Usually this is an unconscious choice. But Michael J. de la Merced and the editors at the Times most definitely knew what they were doing when they described potential buyers for two HP units as “suitors.” Did Meg Whitman put her Electronic Data Systems on display and maybe jiggle them a little when investors came over to check them out? I would guess not. But you had better believe that no one would have used the word “suitors” if previous CEO Leo Apotheker had been the one to put HP’s goods on the market.

Another day, another stupid media portrayal of a successful woman. Onward.


Who Gets To Be Happy?

Today, Emily Oster at Slate explains why women shouldn’t spend more time at home than at work. In doing so, you could say she is echoing Sheryl Sandberg’s controversial view that women should not “lean back” at work when they have children.

Her reasoning has less to do with career success and more to do with personal happiness:

Each hour of your day—sleeping, eating, working, showering, playing with those dinosaur stickers—delivers some amount of happiness. And usually the second hour of the same activity makes you less happy than the first one. The first hour of dinosaur stickers, amazing. The second hour, OK. The third hour? Even the best parent may wonder if it’s, perhaps, time for a glass of wine. In the language of economics, the marginal utility of time with your kids—the happiness you get from the last hour you spend with them—is declining as you spend more hours.

Granted, what this does not take into account is how much your kids need you. Raising children is a responsibility, even when it doesn’t maximize both parents’ happiness in any given 24-hour period. In that way, the economist’s argument seems a bit crass, and commenters have pounced on that.

But I think Dr. Oster is making an important point from the pendulum swing’s forgotten other end. Our society romanticizes child-rearing to the point that many of us feel guilty about wanting to have careers just as badly as we want to have kids – if not more so.

This approach transfers all responsibility for child-rearing to the mother, essentially making the same case: Providing childcare, maternity leave, and paths to leadership for working mothers does not make us/our shareholders/our taxpayers “happy,” so we don’t have to do it. Instead, we still force women to feel guilty for wanting to define themselves as more than mothers.

Instead of berating women who enjoy their time at work, perhaps we could all take a little more responsibility for the next generation?

High-Powered Women + Love + Motherhood Roundup

Articles worth your time (all, not coincidentally, written by women):

ABC News‘ Sarah Parnass and Dana Hughes on the end of Hillary Clinton’s tenure as Secretary of State:

A Washington Post/ABC News poll released Dec. 6 shows 57 percent of participants saying they’d back a run by Clinton to succeed President Obama.

Asked about his wife’s Oval Office ambitions last April, Bill Clinton said he would be happy either way.

“If she comes home and we do this foundation stuff the rest of our lives, I’ll be happy.  If she changes her mind and decides to run, I’ll be happy,” the former president said. “But that’s light-years away.”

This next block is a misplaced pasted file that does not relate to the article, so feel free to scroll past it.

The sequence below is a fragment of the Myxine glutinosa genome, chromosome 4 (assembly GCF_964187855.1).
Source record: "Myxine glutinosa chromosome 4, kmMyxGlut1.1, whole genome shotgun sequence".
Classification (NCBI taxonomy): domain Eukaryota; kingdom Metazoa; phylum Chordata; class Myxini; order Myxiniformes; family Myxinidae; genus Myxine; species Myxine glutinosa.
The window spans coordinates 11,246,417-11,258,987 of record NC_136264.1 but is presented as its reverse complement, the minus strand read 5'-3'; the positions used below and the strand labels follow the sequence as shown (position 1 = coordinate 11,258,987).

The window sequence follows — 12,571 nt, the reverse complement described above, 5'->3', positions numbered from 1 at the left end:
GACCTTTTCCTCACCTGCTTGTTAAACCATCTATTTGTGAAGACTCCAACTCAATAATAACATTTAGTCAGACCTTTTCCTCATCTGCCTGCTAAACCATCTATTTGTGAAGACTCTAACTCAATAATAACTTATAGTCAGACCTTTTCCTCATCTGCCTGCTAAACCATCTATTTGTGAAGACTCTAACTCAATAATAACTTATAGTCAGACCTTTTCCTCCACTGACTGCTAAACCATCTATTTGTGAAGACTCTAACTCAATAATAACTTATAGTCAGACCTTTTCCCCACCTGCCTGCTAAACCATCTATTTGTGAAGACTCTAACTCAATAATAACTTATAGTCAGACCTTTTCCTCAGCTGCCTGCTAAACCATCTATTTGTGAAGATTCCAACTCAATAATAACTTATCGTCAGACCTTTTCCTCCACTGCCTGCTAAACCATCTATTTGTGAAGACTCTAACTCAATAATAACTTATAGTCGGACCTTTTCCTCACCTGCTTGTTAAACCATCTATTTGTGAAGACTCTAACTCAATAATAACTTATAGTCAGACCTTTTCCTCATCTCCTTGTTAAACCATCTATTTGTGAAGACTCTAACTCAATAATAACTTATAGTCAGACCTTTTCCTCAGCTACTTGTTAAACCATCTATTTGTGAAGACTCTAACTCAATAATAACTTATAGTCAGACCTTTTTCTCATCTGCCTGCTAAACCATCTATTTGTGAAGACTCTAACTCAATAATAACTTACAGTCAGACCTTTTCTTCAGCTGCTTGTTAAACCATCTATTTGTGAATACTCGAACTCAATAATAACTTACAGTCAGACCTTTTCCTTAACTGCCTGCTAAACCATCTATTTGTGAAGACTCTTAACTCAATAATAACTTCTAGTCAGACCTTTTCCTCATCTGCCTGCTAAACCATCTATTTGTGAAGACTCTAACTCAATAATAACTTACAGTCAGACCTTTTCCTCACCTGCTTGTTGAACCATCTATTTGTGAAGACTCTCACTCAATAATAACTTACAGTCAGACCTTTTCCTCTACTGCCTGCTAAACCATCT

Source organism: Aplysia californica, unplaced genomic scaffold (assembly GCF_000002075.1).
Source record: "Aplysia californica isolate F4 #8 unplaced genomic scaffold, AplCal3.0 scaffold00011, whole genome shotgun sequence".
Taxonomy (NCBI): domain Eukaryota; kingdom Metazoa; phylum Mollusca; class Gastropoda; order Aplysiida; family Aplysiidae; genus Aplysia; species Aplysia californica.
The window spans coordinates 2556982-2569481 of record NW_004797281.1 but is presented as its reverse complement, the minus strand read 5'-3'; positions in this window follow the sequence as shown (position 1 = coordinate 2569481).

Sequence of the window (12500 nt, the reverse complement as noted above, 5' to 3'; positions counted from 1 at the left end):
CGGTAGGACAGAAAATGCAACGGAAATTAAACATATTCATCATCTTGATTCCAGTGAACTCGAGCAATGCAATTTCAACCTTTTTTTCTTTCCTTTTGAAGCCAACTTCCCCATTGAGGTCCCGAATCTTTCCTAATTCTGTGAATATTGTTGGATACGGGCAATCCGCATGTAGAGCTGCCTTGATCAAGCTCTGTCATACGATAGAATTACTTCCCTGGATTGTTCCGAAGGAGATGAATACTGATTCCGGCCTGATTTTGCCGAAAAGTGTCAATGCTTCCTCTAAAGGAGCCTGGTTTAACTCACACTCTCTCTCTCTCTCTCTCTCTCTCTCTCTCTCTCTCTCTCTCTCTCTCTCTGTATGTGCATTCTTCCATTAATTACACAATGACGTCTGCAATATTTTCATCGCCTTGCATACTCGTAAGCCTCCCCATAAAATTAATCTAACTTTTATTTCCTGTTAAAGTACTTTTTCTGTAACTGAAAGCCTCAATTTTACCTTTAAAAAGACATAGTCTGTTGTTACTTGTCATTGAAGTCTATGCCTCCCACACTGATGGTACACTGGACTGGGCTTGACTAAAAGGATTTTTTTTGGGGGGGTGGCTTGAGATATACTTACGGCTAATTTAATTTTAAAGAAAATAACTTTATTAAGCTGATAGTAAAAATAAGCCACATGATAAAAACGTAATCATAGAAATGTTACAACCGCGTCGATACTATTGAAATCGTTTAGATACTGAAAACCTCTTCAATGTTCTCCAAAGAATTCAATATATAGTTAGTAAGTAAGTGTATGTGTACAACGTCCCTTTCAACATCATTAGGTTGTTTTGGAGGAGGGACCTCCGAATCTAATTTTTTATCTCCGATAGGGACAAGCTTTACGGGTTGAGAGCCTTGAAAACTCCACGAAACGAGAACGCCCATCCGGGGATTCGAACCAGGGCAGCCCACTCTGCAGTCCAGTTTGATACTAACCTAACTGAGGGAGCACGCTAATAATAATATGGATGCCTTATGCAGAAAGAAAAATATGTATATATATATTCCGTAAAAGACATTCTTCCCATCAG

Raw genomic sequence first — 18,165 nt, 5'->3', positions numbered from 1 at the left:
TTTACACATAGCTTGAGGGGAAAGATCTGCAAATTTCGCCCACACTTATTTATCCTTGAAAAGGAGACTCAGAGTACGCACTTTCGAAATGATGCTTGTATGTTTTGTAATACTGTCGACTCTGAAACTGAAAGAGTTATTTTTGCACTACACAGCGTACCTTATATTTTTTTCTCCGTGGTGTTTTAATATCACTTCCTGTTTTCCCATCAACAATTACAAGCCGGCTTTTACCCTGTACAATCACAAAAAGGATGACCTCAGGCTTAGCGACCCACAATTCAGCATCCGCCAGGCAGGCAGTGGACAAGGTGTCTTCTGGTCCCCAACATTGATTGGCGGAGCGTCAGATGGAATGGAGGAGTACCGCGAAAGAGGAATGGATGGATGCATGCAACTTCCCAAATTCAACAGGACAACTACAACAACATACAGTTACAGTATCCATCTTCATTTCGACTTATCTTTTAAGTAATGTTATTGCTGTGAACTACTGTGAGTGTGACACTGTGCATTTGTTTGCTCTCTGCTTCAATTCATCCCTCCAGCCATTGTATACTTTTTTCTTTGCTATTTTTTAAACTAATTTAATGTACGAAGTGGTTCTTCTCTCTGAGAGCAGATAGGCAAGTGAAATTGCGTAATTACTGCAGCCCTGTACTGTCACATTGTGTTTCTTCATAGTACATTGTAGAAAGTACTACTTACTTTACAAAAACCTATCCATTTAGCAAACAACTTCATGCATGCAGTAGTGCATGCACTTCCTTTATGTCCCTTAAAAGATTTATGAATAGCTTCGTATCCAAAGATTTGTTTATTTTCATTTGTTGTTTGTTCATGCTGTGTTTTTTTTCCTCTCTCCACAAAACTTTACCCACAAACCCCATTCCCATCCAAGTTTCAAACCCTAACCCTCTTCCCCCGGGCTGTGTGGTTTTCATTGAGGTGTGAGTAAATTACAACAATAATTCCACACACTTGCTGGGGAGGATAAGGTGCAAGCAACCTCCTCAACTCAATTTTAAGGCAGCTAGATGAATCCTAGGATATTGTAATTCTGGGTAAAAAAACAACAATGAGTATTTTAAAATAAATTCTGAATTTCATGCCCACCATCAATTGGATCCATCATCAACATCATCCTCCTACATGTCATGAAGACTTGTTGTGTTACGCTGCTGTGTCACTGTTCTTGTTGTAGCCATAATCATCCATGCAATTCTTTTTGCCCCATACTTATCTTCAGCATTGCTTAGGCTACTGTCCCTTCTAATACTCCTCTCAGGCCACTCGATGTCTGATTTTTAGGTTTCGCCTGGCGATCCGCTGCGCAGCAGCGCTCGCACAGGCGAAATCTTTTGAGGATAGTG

Janice D’Arcy for the Washington Post magazine on the challenges of sharing parenting responsibilities:

Marriage historian Stephanie Coontz says American parents have higher expectations of themselves than any previous generation. Modern parents, she says, do not realize how much they are up against as they try to change the child-rearing rules while living up to heightened demands. “People don’t anticipate in advance what a strain this will be.” They end up “turning on each other.”

Better, she says, would be “less indignation at each other and more at our society” — our familial infrastructure, the schedules of schools and offices that remain fixed in a two-parent, single-income world.

Related, and old, but not yet dated, Jan Hoffman’ for the New York Times on the importance of date night:

“The Obamas really are products of the culture,” said Christine B. Whelan, a sociologist at the University of Iowa who studies the American family. The Obamas exemplify what sociologists call the “individualized marriage,” she added, where a thriving relationship is marked by love and mutual attraction, not just duty to family and social roles.

Jill Flynn, Kathryn Heath, and Mary Davis Holt at the Harvard Business Review list the six paradoxes women leaders face, including:

6. The Careful-What-You-Wish-For Paradox. Women have more opportunities to work today, yet they are opting-out in high numbers. It has been nearly a decade since Lisa Belkin’s article “The Opt-Out Revolution” made headlines in 2003, yet recent statistics illustrate that more women than ever aspire to walk away from work to stay home full-time to raise children. This paradox underscores the reality that women today still feel pressure to have it all and can become stressed and discouraged when that dream is revealed to be impossible. All women (and many men) feel the pressure from conflicting priorities, yet when good women leave work it is organizations that suffer the most. 

What did I miss?

I’m Over It, Too

If you’re following these issues at all, you probably already know three things about rape culture: